GEC Marconi resubmitted their Brimstone missile.

GEC Brimstone

Thomson-Thorn entered a modified version of the BL755 called the Advanced Anti Armour Weapons System (TAAWS) that used rocket-boosted sub-munitions to increase the effective range.

As part of the competition for Staff Target (Air) 428, Attack Helicopter, Brimstone was offered on the South African Rooivalk helicopter.

Nearly a decade after the initial SRA 1286 was issued to industry, in 1996, the winner was the Alenia Marconi Systems Brimstone.

In-Service Date was initially predicted to be 2001.

Initial airborne carriage trials were conducted in 1998 and a year later, firing trials were started in the USA, these unarmed tests being concluded a couple of years later in 2001.


Further testing continued in the UK including proving the MIL-STD 1760 interface used to transmit data between the missile and a launch aircraft.

Tornado Brimstone


In 2000, there was some discussion with the US about incorporating Brimstone guidance technology into the US Army Common Modular Missile (CMM) that was intended to replace Hellfire and TOW on ground and air platforms.

Also in 2000, Alenia Marconi Systems floated the idea of a laser-guided version of Brimstone it had been developing to the MoD but no further action was taken, instead, an Urgent Operational Requirement (UOR) purchase of AGM-65G2 Maverick missiles was made for use by the RAF Harrier fleet as an interim anti-tank capability. Operations in the Balkans had identified a clear need for an air-launched weapon that could be used in all weathers.

A 2002 Parliamentary answer revealed;

The advanced air-launched anti-armour weapon project, BRIMSTONE, has approval to spend up to £849 million, but is currently forecast to spend some £809 million

In 2003, technical problems and launch aircraft availability delayed the in-service date;

The entry into service of the Brimstone, air-launched anti-armour weapon has been delayed because of technical factors that have emerged during the development and trials of the missile and its production. A revised date is currently under review.

Brimstone finally entered service with the RAF on the 31st of March 2005, 23 years after the original work on a replacement for the BL755 and the initial release of SRA 1282.

RAF Tornado GR4 Brimstone and ALARM

A subsequent 2010 Parliamentary answer revealed the development costs of Brimstone and Dual Mode Brimstone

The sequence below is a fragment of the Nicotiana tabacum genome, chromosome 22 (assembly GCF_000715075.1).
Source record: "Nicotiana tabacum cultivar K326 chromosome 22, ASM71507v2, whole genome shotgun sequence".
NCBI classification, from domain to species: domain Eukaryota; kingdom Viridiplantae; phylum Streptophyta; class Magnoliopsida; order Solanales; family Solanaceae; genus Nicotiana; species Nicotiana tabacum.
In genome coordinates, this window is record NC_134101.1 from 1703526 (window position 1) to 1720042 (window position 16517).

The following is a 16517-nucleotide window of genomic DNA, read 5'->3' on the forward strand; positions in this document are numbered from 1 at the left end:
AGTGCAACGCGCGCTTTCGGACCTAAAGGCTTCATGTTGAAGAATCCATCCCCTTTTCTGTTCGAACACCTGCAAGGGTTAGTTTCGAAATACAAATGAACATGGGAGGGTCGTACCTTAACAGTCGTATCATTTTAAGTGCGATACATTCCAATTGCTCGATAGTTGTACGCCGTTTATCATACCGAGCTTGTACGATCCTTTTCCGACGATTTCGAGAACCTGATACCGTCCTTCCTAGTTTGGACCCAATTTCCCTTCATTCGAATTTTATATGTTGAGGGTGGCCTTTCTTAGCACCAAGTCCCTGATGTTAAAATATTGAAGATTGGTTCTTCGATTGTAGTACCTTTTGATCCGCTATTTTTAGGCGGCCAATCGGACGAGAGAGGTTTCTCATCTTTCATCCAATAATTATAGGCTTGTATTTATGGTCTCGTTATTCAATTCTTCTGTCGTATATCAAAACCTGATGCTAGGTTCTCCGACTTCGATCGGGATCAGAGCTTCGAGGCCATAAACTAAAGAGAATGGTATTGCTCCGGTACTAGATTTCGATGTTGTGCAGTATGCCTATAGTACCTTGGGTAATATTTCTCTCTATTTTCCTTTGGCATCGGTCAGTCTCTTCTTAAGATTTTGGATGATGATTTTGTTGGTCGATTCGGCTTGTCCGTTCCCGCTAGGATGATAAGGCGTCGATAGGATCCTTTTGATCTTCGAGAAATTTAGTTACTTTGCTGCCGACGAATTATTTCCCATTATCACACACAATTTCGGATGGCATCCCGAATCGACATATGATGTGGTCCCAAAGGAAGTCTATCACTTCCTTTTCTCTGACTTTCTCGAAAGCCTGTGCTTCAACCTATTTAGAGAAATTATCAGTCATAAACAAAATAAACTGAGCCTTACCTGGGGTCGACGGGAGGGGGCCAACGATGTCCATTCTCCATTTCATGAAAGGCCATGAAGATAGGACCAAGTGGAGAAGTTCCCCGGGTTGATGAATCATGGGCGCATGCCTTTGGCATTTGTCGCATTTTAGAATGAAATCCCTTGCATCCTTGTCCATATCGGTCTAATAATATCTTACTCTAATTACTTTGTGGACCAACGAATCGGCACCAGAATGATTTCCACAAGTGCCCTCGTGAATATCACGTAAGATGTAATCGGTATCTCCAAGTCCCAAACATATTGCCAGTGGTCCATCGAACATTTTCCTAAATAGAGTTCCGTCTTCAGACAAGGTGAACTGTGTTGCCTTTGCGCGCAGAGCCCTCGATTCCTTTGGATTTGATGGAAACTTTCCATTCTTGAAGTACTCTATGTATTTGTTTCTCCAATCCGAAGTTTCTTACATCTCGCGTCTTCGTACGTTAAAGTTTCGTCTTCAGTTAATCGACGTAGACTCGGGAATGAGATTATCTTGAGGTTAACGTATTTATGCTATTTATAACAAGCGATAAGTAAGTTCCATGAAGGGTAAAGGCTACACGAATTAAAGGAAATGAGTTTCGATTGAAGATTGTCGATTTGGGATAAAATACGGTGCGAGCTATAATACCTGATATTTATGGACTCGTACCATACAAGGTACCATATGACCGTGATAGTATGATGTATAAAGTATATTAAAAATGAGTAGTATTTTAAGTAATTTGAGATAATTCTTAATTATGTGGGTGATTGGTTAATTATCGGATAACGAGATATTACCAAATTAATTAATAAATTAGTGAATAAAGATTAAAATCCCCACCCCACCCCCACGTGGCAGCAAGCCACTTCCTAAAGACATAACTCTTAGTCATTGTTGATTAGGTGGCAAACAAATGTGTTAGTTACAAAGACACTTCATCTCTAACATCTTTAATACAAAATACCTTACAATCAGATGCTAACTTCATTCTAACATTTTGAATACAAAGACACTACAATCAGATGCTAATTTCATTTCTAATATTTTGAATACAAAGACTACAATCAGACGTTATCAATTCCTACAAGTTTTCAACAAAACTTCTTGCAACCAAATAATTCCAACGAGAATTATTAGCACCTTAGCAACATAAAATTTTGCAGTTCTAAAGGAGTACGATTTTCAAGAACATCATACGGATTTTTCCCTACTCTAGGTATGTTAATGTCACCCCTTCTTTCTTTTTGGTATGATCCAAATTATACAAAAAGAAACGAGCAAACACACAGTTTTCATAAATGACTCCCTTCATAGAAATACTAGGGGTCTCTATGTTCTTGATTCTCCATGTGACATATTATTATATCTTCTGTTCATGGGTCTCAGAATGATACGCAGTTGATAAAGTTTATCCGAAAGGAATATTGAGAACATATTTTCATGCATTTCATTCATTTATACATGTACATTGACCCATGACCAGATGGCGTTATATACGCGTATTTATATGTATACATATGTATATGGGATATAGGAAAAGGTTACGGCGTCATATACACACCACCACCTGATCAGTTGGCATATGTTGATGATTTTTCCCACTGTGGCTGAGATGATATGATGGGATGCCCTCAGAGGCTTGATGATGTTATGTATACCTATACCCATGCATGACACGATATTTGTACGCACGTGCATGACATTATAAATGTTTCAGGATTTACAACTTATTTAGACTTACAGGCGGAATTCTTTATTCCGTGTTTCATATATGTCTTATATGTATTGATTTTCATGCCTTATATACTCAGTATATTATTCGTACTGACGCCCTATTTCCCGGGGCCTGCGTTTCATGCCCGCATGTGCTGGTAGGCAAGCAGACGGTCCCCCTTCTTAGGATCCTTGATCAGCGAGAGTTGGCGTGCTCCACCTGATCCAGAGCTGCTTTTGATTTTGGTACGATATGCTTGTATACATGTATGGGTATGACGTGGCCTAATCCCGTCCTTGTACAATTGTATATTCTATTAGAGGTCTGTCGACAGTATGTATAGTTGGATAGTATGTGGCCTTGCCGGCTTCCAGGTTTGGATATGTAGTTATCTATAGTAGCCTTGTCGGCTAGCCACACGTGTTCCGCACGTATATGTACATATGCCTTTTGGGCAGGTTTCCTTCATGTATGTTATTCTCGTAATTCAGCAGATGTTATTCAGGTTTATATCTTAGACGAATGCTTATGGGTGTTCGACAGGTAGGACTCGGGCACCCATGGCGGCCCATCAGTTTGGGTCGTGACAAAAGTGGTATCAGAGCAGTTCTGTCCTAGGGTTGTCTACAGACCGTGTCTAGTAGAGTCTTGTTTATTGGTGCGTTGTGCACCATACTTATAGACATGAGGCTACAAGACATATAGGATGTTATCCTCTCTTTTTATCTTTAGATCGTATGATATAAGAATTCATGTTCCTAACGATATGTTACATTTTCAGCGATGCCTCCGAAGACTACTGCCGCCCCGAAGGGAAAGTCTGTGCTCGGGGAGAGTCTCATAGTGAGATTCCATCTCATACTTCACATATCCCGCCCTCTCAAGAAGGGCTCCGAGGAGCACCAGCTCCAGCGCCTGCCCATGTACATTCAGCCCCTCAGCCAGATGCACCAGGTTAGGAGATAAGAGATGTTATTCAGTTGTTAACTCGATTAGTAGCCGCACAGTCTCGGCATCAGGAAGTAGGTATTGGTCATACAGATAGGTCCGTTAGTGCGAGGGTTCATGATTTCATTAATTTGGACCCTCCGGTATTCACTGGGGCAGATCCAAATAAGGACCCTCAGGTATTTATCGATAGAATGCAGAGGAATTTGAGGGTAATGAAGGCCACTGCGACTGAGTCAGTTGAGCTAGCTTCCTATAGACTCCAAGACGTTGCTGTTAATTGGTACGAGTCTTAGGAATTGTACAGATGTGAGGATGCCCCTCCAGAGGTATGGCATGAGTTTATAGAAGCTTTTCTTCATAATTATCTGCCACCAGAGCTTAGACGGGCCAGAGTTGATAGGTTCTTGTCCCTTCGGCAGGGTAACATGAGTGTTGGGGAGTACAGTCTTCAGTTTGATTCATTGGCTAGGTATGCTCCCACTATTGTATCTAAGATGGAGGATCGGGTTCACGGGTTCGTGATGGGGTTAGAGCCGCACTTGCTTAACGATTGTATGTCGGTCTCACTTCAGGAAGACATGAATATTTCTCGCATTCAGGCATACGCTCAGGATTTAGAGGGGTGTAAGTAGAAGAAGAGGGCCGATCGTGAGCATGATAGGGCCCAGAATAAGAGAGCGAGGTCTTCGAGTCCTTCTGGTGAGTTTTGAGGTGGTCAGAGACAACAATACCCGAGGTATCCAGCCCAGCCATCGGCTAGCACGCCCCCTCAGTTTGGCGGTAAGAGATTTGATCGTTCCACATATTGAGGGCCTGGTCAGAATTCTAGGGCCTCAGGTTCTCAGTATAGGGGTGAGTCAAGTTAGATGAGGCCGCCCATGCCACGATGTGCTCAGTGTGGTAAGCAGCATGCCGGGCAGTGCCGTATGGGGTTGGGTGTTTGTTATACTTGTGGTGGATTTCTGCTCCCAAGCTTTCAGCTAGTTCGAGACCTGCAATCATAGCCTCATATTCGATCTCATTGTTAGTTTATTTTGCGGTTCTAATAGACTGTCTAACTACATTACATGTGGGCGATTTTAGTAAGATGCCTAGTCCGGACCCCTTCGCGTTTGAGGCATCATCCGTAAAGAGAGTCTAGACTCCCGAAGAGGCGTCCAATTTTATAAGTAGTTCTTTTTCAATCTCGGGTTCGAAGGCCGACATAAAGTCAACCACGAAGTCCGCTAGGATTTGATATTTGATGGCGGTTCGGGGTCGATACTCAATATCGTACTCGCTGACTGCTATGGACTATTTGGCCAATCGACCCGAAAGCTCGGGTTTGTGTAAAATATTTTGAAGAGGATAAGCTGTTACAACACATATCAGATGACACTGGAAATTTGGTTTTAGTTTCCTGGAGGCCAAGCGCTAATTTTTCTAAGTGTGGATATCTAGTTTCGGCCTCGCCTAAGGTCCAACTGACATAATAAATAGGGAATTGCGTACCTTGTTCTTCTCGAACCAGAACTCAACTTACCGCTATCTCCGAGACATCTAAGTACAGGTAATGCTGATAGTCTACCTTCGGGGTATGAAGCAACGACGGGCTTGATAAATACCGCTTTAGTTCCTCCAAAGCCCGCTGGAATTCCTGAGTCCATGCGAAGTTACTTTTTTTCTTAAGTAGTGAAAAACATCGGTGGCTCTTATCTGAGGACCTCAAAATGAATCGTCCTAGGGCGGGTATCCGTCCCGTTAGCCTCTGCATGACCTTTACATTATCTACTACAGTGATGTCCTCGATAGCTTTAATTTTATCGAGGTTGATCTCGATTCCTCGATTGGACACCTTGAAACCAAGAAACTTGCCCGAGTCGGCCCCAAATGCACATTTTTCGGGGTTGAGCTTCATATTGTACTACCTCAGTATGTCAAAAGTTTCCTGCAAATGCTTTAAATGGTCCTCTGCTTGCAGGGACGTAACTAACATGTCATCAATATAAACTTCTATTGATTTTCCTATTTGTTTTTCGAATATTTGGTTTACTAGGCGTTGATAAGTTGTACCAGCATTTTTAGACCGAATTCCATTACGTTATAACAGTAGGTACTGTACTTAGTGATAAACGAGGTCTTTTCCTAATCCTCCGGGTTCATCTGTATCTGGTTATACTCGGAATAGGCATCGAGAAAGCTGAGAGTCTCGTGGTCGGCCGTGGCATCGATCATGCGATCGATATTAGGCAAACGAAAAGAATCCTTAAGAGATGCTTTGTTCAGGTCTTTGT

Quentin Davies (Parliamentary Under-Secretary, Ministry of Defence; Grantham and Stamford, Labour)

The cost of developing the original Brimstone Missile System was £370 million. Dual Mode Seeker (DMS) Brimstone was developed as a variant of the original Brimstone system. Development costs specifically for the DMS variant amounted to about £10 million.

One of Brimstone’s principal problems was that the world changed around it.

With the Cold War over and the likelihood of massed armour attacks through Germany deemed unlikely, it was a classic Cold War Dinosaur.

Still, it was a bloody clever one.

In Afghanistan and Iraq, the RAF and FAA found themselves without a low yield precision-guided weapon with a man in the loop to satisfy stringent rules of engagement. The Maverick missile was available (and used) but it has a very large warhead and so an Urgent Operational Requirement was initiated in 2007 that would see earlier plans for an additional guidance system for Brimstone implemented.

This was to be called the Dual Mode Brimstone.

MBDA Dual Mode Brimstone

Commenting on the continuing trials work, Steve Formoso (BAE Systems Military Air & Information Chief Test Pilot) said:

“This series of flight trials has included Aero Data Gathering (ADG) flights to test how the addition of the Brimstone weapon and other assets interacts with the aircraft’s flight control system software. The results have been excellent, with the pilot maintaining manoeuvrability whilst carrying a heavy weapons load. The detailed results of these trials will now be analysed and further testing carried out ahead of firing trials. The low collateral Brimstone will provide the Typhoon pilot with the ability to precisely attack fast moving targets at range, further enhancing the aircraft’s already potent air-to-surface capabilities.

The trials were carried out with Instrumented Production Aircraft (IPA) 6.

Operational Use

In addition to Iraq and Afghanistan, Brimstone was used to excellent effect in Operation Ellamy in Libya where it was for many, one of the standout weapon systems used.